This plays well into the Chinese State Councilor and Foreign Minister, Wang Yi’s address to the media last week Wednesday ahead of the Forum. “The summit is expected to usher a new face for the Belt and road initiative and Africa’s development,” he said, adding that “China has committed a lot of cooperation and assistance and such promises are being delivered.”
Sunday Standard had reported that following the 2015 FOCAC in Johannesburg, South Africa where President Xi Jinping committed $60 billion of loan financing to African countries Botswana submitted proposals for a soft loan funding in water resources as a major project that could benefit from the funding. The amount that had been proposed for funding was however not disclosed. A Chinese Embassy official expressed disappointment at the then proposal arguing that to heed to her urgent need in diversifying her economy Botswana could have widened its proposal scope in order to spur further economic growth. It remains to be seen if Botswana will extend, and to what degree, her soft loan proposals.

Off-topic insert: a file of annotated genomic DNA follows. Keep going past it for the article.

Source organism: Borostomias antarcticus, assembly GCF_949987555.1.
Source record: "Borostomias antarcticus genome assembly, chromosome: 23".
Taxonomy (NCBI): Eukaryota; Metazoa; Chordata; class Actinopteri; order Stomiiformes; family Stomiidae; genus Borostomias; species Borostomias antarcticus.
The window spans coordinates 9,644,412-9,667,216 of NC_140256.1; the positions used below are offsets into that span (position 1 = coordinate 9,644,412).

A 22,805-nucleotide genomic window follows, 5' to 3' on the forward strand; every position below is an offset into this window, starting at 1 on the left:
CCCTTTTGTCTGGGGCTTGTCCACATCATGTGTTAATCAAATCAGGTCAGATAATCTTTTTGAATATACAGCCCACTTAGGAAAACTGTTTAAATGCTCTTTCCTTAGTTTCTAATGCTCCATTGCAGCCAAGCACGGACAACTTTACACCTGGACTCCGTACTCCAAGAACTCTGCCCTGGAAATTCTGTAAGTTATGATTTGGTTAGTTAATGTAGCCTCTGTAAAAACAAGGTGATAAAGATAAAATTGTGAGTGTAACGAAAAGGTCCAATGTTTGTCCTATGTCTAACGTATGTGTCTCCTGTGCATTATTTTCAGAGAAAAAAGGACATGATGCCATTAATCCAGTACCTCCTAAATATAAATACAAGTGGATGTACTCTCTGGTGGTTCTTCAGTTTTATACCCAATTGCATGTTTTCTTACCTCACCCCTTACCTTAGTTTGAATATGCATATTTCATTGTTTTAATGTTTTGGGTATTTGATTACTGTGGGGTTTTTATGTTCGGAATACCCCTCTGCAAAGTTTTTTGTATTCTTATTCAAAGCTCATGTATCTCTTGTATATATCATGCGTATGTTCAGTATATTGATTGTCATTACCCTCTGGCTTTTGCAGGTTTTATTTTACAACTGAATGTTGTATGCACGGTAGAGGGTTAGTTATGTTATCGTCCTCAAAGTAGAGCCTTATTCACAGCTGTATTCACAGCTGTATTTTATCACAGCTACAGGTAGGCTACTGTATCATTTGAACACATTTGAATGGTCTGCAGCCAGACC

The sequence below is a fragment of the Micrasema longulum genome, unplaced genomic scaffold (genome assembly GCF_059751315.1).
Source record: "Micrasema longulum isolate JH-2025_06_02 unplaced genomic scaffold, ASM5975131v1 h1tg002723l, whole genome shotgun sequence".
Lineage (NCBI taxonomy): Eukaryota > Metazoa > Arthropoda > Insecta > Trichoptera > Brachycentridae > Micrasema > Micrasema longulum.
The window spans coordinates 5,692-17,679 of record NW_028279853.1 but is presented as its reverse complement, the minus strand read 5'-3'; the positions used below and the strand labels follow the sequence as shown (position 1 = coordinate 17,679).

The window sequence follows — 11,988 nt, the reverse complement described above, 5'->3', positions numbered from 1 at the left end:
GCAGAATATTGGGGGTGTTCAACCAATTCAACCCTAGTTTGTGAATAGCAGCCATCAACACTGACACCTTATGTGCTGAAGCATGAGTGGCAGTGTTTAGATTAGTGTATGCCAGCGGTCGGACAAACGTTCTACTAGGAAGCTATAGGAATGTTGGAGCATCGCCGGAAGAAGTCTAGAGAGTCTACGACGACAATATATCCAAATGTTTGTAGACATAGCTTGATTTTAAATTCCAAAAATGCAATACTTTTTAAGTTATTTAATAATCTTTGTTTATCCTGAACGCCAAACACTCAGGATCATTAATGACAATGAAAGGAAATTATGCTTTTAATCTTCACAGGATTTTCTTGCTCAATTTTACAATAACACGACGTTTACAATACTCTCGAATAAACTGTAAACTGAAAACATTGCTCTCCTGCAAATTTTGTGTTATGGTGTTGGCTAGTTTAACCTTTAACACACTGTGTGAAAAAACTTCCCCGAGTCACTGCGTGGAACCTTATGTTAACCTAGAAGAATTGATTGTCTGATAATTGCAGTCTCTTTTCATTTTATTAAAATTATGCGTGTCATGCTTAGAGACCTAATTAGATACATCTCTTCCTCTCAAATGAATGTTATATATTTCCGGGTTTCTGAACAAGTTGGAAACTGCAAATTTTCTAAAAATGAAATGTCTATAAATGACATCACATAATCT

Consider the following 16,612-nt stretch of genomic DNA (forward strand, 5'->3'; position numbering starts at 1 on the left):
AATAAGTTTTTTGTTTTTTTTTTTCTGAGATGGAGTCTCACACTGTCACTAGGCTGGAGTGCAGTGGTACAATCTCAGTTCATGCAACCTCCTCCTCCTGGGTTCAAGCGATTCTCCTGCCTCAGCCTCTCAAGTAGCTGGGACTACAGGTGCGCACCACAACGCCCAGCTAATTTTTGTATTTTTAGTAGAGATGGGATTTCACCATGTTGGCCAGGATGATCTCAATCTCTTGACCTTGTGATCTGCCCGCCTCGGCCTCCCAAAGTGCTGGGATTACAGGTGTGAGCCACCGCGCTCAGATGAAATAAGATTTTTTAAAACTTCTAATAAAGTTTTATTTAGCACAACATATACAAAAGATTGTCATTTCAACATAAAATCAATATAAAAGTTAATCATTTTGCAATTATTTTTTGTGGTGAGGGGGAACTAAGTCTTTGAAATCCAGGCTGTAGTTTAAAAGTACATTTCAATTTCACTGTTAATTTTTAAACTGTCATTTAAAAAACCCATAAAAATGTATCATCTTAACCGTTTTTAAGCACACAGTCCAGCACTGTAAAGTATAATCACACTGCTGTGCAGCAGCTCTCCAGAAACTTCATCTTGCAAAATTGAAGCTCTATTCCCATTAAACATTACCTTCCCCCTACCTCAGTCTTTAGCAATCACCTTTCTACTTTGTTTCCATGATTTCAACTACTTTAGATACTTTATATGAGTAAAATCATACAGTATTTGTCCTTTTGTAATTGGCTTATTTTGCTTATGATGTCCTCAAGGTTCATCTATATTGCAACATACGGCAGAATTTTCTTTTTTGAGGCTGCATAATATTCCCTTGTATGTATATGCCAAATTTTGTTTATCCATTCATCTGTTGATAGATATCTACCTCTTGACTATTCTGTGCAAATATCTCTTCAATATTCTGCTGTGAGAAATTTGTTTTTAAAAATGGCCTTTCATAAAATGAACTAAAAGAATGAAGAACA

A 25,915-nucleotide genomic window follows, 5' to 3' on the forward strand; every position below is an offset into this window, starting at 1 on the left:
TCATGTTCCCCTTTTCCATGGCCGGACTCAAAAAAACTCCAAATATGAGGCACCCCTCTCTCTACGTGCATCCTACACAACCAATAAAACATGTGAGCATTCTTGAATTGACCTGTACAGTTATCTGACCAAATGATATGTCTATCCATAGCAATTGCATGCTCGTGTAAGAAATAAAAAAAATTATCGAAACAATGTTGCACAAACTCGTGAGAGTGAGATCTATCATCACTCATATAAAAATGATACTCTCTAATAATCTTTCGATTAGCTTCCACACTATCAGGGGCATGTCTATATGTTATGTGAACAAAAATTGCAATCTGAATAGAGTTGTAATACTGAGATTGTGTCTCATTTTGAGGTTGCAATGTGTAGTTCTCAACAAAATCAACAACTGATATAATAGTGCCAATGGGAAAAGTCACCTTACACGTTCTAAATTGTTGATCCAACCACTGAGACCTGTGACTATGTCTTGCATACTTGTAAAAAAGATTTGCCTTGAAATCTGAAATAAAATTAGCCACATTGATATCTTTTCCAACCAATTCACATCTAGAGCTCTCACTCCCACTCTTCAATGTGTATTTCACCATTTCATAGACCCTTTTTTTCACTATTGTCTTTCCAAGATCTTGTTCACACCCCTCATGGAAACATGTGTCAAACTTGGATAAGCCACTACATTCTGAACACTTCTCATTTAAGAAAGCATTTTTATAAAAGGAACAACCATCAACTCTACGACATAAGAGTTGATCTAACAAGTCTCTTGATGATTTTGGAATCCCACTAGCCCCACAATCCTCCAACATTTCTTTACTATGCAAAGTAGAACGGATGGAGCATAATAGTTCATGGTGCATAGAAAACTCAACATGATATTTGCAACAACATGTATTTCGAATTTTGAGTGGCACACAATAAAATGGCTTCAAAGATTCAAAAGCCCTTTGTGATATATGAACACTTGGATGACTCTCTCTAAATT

Does Masisi understand public diplomacy? This is yet to be made evident as his participation in 2018 FOCAC begins ‘a wait and see’ of his Presidency in re-defining and re-working the bilateral relations. Youngman had in his 2017 research suggested that to mend the tensions frequent high level visits of politicians and government officials between Botswana and China should be undertaken, with priority given to a state visit by the President of Botswana to China. The 2018 FOCAC provided an opportunity for such a visit, which Masisi responded positively to. This would appear to signal a renewed approach to the bilateral relations.
It appears that Botswana will not necessarily have to work too hard to navigate the relations back to normalcy. China seems willing to iron out the creases that had folded during Ian Khama’s Presidency. It is in other words welcoming back Botswana. Botswana International Affairs and Cooperation Minister Unity Dow and expressed his anticipation to welcome President Mokgweetsi Masisi to the upcoming 2018 Beijing FOCAC. This was reported by Xinhua, a local Chinese media.